3. ^ a b "Chicago Public Schools: V.O.I.S.E". Chicago Public Schools. 
  4. ^ "Chicago Public Schools: Austin Business and Entrepreneurship". Chicago Public Schools. 
  5. ^ IHSA: Austin High School (Chicago)
  6. ^ a b c d e f "Austin at a glance". Chicago Sun-Times. September 8, 1993. 85.
  7. ^ Michael Smith. "Austin High School bears name of pioneer who subdivided village". Chicago Tribune. May 13, 1965. W1.
  8. ^ Michael Marsh. "Austin gets with programs". Chicago Sun-Times. September 8, 1993. 85.
  9. ^ Rosalind Rossi. "Carothers, leaders demand new West Side high school". Chicago Sun-Times. June 28, 2007. 27.
  10. ^ Chicago Public Schools : CPS Completes Phase-Outs of Three High Schools. (2009-11-12). Retrieved on 2013-07-21.
  11. ^ Yasmin Tara Ramohan. "New high school to focus on high-tech manufacturing". Chi-Town Daily News. May 31, 2007. Retrieved on January 31, 2010.
  12. ^ Paul D. Bowker. "New Austin high school focus of meeting". Chi-Town Daily News. December 1, 2008. Retrieved on January 31, 2010.
  13. ^ Austin Poly/Austin Business & Entrepreneurship/VOISE Academy Basketball. MaxPreps. Retrieved on August 25, 2012.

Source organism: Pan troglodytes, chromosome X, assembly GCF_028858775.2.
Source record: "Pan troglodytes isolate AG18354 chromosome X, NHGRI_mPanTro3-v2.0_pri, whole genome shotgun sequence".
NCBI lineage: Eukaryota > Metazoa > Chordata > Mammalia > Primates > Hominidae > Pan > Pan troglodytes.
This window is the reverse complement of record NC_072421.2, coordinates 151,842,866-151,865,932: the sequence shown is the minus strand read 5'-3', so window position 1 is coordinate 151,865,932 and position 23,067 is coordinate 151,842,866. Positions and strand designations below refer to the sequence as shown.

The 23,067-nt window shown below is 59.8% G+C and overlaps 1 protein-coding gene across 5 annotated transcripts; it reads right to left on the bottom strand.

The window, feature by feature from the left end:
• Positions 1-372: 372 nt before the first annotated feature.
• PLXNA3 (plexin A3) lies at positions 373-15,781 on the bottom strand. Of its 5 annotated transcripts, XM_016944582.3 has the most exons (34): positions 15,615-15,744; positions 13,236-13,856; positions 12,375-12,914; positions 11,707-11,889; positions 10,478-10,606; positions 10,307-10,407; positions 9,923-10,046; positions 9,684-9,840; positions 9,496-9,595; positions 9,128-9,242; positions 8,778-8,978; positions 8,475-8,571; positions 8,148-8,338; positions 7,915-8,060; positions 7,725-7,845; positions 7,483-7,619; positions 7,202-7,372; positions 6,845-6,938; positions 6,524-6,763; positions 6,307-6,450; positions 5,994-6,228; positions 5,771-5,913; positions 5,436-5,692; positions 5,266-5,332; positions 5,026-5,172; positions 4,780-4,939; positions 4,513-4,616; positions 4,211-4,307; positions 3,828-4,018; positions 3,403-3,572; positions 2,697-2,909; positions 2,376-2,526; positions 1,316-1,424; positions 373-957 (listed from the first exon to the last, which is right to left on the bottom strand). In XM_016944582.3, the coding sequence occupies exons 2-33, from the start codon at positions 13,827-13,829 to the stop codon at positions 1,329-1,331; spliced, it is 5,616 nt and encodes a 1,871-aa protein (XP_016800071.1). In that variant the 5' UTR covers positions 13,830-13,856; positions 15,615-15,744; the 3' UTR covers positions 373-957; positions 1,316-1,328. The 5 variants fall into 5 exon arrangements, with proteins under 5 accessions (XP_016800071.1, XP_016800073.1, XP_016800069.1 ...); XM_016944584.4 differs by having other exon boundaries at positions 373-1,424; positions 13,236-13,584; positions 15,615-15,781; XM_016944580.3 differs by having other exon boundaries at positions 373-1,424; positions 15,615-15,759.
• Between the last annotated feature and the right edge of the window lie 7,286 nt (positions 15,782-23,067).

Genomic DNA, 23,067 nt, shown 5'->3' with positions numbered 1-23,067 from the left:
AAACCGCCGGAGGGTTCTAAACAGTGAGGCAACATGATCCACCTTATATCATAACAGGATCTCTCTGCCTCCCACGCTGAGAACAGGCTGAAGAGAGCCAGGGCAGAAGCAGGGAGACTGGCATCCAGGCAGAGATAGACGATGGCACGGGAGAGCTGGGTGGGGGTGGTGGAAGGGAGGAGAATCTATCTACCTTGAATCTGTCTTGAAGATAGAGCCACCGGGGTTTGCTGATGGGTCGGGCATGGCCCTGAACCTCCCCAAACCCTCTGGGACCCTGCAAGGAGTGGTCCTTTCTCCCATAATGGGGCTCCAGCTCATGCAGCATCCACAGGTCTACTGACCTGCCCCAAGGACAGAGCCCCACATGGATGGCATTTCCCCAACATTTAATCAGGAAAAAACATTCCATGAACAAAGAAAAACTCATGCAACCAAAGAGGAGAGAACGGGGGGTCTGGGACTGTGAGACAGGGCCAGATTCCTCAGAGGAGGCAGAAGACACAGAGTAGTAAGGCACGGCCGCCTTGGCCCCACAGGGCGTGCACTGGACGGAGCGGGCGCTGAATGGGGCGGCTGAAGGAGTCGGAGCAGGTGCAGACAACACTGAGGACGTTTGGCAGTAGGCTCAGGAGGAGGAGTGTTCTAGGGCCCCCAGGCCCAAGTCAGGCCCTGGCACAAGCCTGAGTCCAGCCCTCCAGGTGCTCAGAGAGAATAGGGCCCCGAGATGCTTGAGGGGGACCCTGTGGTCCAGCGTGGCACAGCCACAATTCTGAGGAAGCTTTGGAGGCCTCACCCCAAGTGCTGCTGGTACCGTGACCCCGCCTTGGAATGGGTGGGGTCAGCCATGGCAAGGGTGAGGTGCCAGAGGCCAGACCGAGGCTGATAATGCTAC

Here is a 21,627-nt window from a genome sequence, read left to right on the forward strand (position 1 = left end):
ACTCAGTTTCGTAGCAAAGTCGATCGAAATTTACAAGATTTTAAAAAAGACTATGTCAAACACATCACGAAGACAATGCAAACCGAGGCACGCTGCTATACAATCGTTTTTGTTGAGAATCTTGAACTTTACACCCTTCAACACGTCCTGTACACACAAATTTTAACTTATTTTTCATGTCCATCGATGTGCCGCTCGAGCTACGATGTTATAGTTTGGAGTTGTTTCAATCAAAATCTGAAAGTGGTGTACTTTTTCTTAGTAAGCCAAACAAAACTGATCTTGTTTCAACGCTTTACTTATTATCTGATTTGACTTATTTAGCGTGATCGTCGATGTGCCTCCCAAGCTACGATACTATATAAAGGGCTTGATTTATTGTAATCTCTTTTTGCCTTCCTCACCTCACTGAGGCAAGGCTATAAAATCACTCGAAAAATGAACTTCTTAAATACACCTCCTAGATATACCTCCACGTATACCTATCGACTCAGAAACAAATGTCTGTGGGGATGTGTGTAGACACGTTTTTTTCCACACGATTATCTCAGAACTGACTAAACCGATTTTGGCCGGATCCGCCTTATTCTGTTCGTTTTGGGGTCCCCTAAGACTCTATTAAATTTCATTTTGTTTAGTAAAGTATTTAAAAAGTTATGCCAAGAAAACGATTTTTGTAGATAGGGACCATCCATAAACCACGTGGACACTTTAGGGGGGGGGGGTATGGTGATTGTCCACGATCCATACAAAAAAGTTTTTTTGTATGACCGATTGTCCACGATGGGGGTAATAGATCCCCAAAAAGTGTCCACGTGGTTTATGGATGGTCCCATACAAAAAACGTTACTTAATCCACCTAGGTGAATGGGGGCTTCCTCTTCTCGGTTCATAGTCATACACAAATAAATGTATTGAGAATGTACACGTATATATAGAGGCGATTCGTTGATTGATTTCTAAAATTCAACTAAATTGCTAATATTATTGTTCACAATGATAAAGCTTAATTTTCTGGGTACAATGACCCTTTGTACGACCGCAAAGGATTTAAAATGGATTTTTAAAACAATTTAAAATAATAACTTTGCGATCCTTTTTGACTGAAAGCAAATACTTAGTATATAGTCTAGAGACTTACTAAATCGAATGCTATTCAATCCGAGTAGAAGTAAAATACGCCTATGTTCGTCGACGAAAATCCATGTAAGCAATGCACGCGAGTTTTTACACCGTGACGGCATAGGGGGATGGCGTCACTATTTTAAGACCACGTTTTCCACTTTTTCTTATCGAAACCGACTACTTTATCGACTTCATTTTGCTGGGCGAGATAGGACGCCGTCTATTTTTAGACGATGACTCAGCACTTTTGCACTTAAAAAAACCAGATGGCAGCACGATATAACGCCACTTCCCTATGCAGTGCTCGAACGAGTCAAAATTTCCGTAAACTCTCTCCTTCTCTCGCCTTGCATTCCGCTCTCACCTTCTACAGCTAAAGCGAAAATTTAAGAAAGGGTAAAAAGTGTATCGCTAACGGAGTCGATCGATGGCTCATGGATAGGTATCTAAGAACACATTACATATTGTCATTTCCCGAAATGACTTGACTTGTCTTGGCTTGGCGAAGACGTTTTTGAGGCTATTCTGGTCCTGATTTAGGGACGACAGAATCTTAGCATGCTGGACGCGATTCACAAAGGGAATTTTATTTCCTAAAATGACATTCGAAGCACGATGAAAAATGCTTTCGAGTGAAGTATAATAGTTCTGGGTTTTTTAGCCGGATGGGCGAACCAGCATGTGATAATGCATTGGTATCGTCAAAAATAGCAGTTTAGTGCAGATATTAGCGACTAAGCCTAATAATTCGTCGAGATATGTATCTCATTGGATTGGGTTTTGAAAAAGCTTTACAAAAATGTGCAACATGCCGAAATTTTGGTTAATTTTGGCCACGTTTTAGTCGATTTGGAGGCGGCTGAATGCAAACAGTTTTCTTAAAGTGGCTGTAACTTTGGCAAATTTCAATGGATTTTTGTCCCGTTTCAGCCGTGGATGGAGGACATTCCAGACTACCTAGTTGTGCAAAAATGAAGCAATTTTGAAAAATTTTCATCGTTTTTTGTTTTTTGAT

14. ^ Liam T. A. Ford. Soldier Field: A Stadium and Its City. University of Chicago Press, 1937. 83.
  15. ^ a b IHSA Boys Football All-Time General Records. Illinois High School Association. January 8, 2010. Retrieved on January 31, 2010.
  16. ^ Steven A. Riess, Gerald R. Gems. The Chicago Sports Reader. University of Illinois Press, 2009. 18.
  17. ^ "Roy Brown". Chicago Television. Retrieved 6 February 2011. 
  18. ^ "Larry Canada". Retrieved January 1, 2014. 
  19. ^ a b c d e Austin High Gang. Encyclopedia of Chicago. Retrieved on January 31, 2010.
  20. ^ Ney, Annette (April 24, 1985). "Grads Who Made The Big Time". Chicago Tribune. Retrieved 2013-12-03. 
  21. ^ "Art Lopatka Stats". Baseball Almanac. Retrieved January 1, 2014. 
  22. ^ "Phil Masi Stats". Baseball Almanac. Retrieved January 1, 2014. 
  23. ^ Morris, Eric (2007). The Diary of a Professional Experiencer: An Autobiographical Journey Into the Evolution of an Acting System. 8004 Fareholm Drive, Los Angeles, California 90046: Ermor Enterprises. Retrieved 2013-12-02. 

External links[edit]